Mars rover Curiosity continues drilling amid rumors

NASA's Mars rover Curiosity used its Mars Hand Lens Imager (MAHLI) to snap a set of 55 high-resolution images on Oct. 31, 2012. Researchers stitched the pictures together to create this full-color self-portrait. NASA/JPL-Caltech

NASA's Curiosity Mars rover has sparked the curiosity of the media and the blogosphere, with widespread speculation as to whether one of its laboratory instruments has made a major discovery in the quest to find out if the red planet ever hosted a habitable environment.

NASA officials, however, are downplaying the speculation, saying the results, expected to be presented Monday at the American Geophysical Union's fall meeting in San Francisco, are scientifically interesting, but not in and of themselves "earthshaking."

"The rumors about what the results are from the SAM instrument on Curiosity are quite overblown," Guy Webster, a spokesman for the Jet Propulsion Laboratory in Pasadena, Calif., told CBS News Wednesday. "There's nothing earthshaking. The news conference next week will be one in a series trying to keep people up to date about the rover's progress and findings."

For his part, John Grotzinger, the Mars Science Laboratory's project scientist, won't talk about whatever the rover has discovered, telling reporters the science team wants to make sure the data are fully understood and that no mistakes are made interpreting the results.

That's not unusual, researchers say, and reflects sound scientific practice. But when it comes to speculation about life on Mars, rumors can be hard to avoid, especially when the data are from an instrument designed to look for the carbon compounds essential to life as it is known on Earth.

The instrument package in question is known as SAM, which stands for Surface Analysis at Mars. The compact laboratory, about the size of a microwave oven, uses a mass spectrometer, a tunable laser spectrometer and a gas chromatograph to look for organic compounds in samples of the red planet's soil and atmosphere. Two small ovens are used to heat samples to some 1,800 degrees Fahrenheit.

The mass spectrometer can detect nitrogen, phosphorous, sulfur, oxygen, hydrogen and carbon and other elements. The tunable laser spectrometer measures concentrations of methane, carbon dioxide and water vapor, along with various isotopes. The gas chromatograph identifies organic compounds using a different technique.

SAM's first soil sample, collected from a sand dune in an area near Curiosity's landing site known as Glenelg, was processed about two weeks ago. At that time, deputy project scientist Ashwin Vasavada said the SAM team decided to repeat the sample run based on a quick-look assessment.

"Based on a very brief look at that data, the team decided to run a couple of more SAM experiments, which are customized to this particular soil and we're currently in the midst of getting those results back," Vasavada said.

Reporters assumed the team found the initial data suspect for some reason. But no one asked any follow-up questions about the additional sample analysis.

Curiosity landed in Gale Crater on Aug. 6 to kick off a planned two-year mission. The initial months of the mission have been devoted to checking out and calibrating its scientific instruments before the rover makes its way to its ultimate target, the base of a central 3-mile-high mound of layered terrain known as Mount Sharp.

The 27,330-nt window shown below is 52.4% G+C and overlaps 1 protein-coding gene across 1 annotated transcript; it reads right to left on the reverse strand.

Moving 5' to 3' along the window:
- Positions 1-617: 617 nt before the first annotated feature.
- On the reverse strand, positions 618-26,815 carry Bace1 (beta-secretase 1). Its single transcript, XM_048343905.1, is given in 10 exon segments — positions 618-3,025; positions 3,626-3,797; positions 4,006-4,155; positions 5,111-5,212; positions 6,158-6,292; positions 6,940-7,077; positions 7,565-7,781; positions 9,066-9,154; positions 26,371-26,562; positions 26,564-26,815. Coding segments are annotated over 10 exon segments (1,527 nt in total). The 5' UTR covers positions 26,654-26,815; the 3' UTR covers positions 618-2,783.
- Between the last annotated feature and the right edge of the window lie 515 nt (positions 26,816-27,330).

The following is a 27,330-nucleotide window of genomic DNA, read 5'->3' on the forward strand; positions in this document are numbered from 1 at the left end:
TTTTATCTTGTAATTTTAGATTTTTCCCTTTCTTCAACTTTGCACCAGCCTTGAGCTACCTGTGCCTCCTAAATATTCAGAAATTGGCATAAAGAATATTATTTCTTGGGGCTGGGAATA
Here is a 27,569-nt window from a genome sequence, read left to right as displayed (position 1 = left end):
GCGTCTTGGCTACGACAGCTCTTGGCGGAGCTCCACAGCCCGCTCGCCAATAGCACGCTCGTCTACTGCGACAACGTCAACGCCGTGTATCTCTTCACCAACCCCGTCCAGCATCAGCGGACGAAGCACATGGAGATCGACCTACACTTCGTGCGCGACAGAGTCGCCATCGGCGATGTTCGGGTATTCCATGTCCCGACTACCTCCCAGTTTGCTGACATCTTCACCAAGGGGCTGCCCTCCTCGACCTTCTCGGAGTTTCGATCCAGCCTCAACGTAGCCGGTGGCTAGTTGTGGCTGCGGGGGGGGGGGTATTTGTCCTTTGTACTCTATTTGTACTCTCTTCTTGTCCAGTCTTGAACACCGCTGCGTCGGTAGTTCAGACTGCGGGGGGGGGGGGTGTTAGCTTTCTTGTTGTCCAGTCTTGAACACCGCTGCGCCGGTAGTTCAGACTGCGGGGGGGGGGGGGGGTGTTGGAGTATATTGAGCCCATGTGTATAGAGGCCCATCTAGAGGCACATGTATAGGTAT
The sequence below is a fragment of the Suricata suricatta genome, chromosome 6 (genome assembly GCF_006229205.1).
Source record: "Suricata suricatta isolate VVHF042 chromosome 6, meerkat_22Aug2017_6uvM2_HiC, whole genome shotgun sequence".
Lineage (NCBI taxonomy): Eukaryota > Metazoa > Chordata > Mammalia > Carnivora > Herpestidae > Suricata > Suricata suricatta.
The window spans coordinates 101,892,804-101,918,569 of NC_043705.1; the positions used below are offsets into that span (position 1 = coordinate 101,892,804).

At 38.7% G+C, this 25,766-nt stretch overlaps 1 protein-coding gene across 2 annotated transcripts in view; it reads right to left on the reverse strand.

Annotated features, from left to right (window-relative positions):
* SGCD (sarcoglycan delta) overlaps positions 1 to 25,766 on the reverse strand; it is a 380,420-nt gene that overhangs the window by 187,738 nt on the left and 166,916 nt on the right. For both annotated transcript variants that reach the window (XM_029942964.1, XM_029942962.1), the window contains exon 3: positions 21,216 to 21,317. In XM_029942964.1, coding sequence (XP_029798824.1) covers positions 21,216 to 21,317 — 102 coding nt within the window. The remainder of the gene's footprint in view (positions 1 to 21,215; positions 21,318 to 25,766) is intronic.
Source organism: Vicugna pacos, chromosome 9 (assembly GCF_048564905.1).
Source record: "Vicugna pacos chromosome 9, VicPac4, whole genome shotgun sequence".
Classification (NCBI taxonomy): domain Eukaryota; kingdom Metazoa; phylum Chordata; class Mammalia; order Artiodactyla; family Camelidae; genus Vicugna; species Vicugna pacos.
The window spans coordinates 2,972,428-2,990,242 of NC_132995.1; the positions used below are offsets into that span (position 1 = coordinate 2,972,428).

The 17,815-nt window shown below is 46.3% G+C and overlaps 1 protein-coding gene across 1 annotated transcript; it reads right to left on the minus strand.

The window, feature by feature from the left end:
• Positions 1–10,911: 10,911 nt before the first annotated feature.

For the past several weeks, Curiosity has been working at the Glenelg site where orbital photographs show three types of rock and soil coming together. Most recently, the rover's robot arm has been put through its paces scooping up sandy soil samples from low dunes and depositing them into a pair of on-board mini laboratories, SAM and another known as CheMin, for Chemistry and Mineralogy.

The rover recently moved to a new area, known as Point Lake, while the team looks for suitable rocks to serve as test subjects for a powerful drill mounted on Curiosity's robot arm. The drill, intended to provide pristine samples from the interior of targeted rocks, is the final major component of the science package to be tested.

The nuclear-powered rover was not designed to look for signs of past or present life. Rather, its instruments were built to look for the chemical traces of past or present habitability.

SAM plays a central role in that quest as it looks for organic compounds that are essential to life as it is known on Earth. As such, rumors about a significant discovery in the SAM data triggered widespread interest, prompted in part by a National Public Radio story last week that raised the possibility of an "earthshaking" result.

Since then, project officials at JPL have been bombarded with media queries. Webster says the results Monday will be "interesting" and "not insignificant." But he warns they likely will not live up to uninformed speculation.

Curiosity chimed in last week, saying on its JPL-authored Twitter feed (@MarsCuriosity): "What did I discover on Mars? That rumors spread fast online. My team considers this whole mission 'one for the history books.'"

  • William Harwood

    Bill Harwood has been covering the U.S. space program full-time since 1984, first as Cape Canaveral bureau chief for United Press International and now as a consultant for CBS News. He has covered more than 125 shuttle missions, every interplanetary flight since Voyager 2's flyby of Neptune, and scores of commercial and military launches. Based at the Kennedy Space Center in Florida, Harwood is a devoted amateur astronomer and co-author of "Comm Check: The Final Flight of Shuttle Columbia." You can follow his frequent status updates at the CBS News Space page.

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